Inflation surged to a 14-month high in June as rising prices at the fuel pumps and shallower discounting by fashion retailers intensified pressure on households.
Consumer Prices Index (CPI) inflation rose to 2.9% last month, from 2.7% in May, the Office for National Statistics (ONS) said.
It is the highest level since April 2012, although inflation was prevented from climbing higher by falls in the prices of fruit, vegetables, bread, air fares and package holidays. The figure was weaker than economists' forecasts of a 3% level, and is expected to fall later in the year as commodity prices ease.
While inflation has remained stubbornly above the Bank of England's 2% target since late 2009, shallower price rises will give the Bank more scope to resume economic stimulus through quantitative easing. Economists said the figure will come as a relief to new Bank governor Mark Carney, avoiding the need for him to write a letter to Chancellor George Osborne explaining high inflation.
The ONS said clothing and footwear prices fell 1.9% month on month, much less than the 4.2% fall a year ago, as retailers started their summer sales with less generous discounts. Pressure on motorists increased, with petrol and diesel prices both rising by 1.1p per litre, compared with price falls a year earlier.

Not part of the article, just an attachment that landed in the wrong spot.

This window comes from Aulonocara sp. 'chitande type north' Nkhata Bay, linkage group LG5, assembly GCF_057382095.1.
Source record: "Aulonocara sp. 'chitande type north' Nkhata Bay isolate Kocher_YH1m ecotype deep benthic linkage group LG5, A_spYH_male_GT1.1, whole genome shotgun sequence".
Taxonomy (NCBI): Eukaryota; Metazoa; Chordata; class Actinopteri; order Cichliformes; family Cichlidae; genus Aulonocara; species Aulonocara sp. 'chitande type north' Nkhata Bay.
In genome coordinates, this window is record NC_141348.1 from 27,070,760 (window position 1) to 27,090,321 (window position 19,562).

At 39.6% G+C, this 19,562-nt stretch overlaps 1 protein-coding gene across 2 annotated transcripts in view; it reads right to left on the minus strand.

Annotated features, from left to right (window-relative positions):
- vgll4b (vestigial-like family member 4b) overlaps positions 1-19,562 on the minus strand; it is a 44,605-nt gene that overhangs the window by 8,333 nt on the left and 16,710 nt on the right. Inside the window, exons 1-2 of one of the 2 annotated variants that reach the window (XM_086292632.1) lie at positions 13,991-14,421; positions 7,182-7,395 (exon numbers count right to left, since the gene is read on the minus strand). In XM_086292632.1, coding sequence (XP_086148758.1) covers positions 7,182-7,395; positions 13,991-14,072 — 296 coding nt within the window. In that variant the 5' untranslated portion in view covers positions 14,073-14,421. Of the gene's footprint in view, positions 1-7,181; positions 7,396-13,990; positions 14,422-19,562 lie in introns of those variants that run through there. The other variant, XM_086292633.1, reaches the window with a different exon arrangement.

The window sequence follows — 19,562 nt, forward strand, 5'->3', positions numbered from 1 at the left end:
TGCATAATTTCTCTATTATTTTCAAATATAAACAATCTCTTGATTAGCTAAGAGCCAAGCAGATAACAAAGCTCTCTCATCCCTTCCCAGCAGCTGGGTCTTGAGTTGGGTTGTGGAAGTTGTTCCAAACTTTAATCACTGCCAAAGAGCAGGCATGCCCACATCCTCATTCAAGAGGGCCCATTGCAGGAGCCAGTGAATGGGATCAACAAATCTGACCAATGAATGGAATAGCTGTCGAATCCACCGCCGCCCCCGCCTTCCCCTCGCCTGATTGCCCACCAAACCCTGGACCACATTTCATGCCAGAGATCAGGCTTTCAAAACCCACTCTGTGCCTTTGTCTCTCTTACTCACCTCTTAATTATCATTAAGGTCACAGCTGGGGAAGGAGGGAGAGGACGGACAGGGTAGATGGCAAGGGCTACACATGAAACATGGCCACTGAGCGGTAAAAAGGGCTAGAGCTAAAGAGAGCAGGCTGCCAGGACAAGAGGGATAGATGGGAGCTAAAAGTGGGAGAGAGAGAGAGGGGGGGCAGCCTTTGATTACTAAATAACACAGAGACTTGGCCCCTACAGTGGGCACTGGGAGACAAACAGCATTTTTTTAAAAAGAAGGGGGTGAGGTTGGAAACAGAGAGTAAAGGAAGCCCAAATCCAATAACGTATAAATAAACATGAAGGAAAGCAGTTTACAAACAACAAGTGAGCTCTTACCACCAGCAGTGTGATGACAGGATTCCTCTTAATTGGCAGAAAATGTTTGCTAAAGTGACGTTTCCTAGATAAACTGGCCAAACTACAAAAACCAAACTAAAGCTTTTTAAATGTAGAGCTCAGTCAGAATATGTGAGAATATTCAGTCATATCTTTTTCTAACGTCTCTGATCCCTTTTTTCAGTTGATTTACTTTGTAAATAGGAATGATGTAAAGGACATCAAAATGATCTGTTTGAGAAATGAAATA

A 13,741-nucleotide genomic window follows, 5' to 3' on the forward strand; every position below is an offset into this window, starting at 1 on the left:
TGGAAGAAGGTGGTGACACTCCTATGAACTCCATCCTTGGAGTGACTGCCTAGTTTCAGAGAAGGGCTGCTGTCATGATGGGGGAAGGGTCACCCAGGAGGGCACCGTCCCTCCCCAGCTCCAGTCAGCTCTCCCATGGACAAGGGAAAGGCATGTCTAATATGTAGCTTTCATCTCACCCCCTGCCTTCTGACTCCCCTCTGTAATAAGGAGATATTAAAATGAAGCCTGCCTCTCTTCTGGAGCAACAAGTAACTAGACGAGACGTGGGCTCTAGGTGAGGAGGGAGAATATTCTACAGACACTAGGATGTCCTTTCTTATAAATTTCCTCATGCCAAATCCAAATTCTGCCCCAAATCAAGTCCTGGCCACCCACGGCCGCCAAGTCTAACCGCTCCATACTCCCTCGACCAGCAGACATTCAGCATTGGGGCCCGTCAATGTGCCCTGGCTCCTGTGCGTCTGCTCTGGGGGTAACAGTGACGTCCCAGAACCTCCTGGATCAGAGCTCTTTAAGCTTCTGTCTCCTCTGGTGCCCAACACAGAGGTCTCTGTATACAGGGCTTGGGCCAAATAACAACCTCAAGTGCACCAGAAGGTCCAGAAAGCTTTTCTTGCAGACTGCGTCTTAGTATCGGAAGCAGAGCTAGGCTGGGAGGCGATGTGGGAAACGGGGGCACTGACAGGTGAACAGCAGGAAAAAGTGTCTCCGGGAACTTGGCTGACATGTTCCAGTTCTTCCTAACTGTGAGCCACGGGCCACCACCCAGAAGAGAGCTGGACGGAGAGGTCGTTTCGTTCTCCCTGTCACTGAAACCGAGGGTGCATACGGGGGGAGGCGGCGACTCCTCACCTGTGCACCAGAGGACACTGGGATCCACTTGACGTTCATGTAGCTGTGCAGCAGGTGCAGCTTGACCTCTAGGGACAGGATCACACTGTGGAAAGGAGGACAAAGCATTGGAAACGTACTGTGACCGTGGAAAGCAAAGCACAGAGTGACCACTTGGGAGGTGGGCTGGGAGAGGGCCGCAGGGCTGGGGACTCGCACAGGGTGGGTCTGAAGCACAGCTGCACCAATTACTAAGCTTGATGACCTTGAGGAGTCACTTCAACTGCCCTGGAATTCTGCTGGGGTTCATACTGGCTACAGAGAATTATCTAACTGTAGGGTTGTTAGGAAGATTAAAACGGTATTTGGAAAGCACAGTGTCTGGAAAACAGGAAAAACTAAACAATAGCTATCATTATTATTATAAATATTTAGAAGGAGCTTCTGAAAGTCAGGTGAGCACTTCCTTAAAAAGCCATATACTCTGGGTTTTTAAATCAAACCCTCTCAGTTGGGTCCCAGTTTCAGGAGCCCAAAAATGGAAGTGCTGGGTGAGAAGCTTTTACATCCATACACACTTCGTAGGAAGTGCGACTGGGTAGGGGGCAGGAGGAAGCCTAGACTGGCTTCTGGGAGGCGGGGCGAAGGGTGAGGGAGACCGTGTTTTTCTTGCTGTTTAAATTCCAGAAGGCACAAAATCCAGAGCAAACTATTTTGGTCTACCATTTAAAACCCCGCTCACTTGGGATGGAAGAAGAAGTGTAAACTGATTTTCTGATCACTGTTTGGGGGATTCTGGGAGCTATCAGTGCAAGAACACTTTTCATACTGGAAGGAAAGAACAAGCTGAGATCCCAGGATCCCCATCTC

The figures showed inflation continues to erode consumers' spending power and significantly outstrip wage rises, which increased by just 1.3% in the three months to April compared with a year earlier.
Price rises for personal care items such as moisturiser and deodorant, and increases in the cost of domestic heating fuel, helped drive inflation higher. But there were falls in the cost of potatoes, fruit, bread, cereals and dairy products, defying economists' expectations of price rises. Air fares and package holidays also fell in June, compared with sharp increases in flight costs in May. Price falls for sofa beds, carpets and settees also helped hold back inflation.
A Treasury spokesman said inflation is down significantly from its peak of 5.2% in 2011. He added: "At the same time, to help families with the cost of living, the Government has increased the tax-free personal allowance to £10,000, which will take 2.4 million people out of income tax altogether and save a typical basic rate taxpayer almost £600, and frozen fuel duty, which has kept petrol prices 13p per litre lower than they would otherwise have been."
Labour Treasury spokeswoman Catherine McKinnell said: "With prices now rising much faster than wages, the cost-of-living crisis is getting worse. Despite all the complacent claims from ministers about the economy, these figures show that for ordinary people life is getting harder under David Cameron's Government. After inflation, wages are down by an average of over £1,300 since this Government came to power. Millionaires have got a huge tax cut, but millions of people on middle and low incomes are worse off under the Tories."
TUC general secretary Frances O'Grady said: "Today's rise in inflation is further bad news for households and the wider economy. Pay has failed to keep pace with prices for over three-and-a-half years now and we are experiencing the longest real wage squeeze since the 1870s. These figures expose once again the shallowness of our recovery. Without better jobs and decent pay rises we will not get sustainable growth."